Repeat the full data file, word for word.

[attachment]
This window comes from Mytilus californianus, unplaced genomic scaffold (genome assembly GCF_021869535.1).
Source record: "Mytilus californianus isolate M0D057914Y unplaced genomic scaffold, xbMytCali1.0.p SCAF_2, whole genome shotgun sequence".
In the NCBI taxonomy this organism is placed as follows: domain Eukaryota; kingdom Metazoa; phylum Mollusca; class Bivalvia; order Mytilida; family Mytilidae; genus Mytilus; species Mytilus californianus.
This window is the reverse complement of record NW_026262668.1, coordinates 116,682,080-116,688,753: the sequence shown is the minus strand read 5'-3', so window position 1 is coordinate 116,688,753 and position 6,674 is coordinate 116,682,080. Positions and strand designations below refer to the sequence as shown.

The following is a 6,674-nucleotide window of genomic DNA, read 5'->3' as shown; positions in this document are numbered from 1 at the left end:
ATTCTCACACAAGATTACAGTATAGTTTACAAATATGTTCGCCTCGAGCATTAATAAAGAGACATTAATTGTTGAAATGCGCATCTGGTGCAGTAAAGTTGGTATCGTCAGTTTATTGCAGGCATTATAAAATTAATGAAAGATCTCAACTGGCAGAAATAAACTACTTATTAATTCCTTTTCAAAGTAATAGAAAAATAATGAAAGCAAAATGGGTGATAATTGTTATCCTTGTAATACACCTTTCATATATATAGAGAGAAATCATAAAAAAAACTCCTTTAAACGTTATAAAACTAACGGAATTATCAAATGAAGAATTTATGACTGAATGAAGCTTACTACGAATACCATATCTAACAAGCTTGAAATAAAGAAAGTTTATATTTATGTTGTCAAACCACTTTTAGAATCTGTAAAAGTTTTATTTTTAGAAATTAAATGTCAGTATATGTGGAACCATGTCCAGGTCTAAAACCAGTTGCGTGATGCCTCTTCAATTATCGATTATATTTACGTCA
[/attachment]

This window comes from Mytilus californianus, unplaced genomic scaffold (genome assembly GCF_021869535.1).
Source record: "Mytilus californianus isolate M0D057914Y unplaced genomic scaffold, xbMytCali1.0.p SCAF_2, whole genome shotgun sequence".
In the NCBI taxonomy this organism is placed as follows: domain Eukaryota; kingdom Metazoa; phylum Mollusca; class Bivalvia; order Mytilida; family Mytilidae; genus Mytilus; species Mytilus californianus.
This window is the reverse complement of record NW_026262668.1, coordinates 116,682,080-116,688,753: the sequence shown is the minus strand read 5'-3', so window position 1 is coordinate 116,688,753 and position 6,674 is coordinate 116,682,080. Positions and strand designations below refer to the sequence as shown.

The following is a 6,674-nucleotide window of genomic DNA, read 5'->3' as shown; positions in this document are numbered from 1 at the left end:
ATTCTCACACAAGATTACAGTATAGTTTACAAATATGTTCGCCTCGAGCATTAATAAAGAGACATTAATTGTTGAAATGCGCATCTGGTGCAGTAAAGTTGGTATCGTCAGTTTATTGCAGGCATTATAAAATTAATGAAAGATCTCAACTGGCAGAAATAAACTACTTATTAATTCCTTTTCAAAGTAATAGAAAAATAATGAAAGCAAAATGGGTGATAATTGTTATCCTTGTAATACACCTTTCATATATATAGAGAGAAATCATAAAAAAAACTCCTTTAAACGTTATAAAACTAACGGAATTATCAAATGAAGAATTTATGACTGAATGAAGCTTACTACGAATACCATATCTAACAAGCTTGAAATAAAGAAAGTTTATATTTATGTTGTCAAACCACTTTTAGAATCTGTAAAAGTTTTATTTTTAGAAATTAAATGTCAGTATATGTGGAACCATGTCCAGGTCTAAAACCAGTTGCGTGATGCCTCTTCAATTATCGATTATATTTACGTCA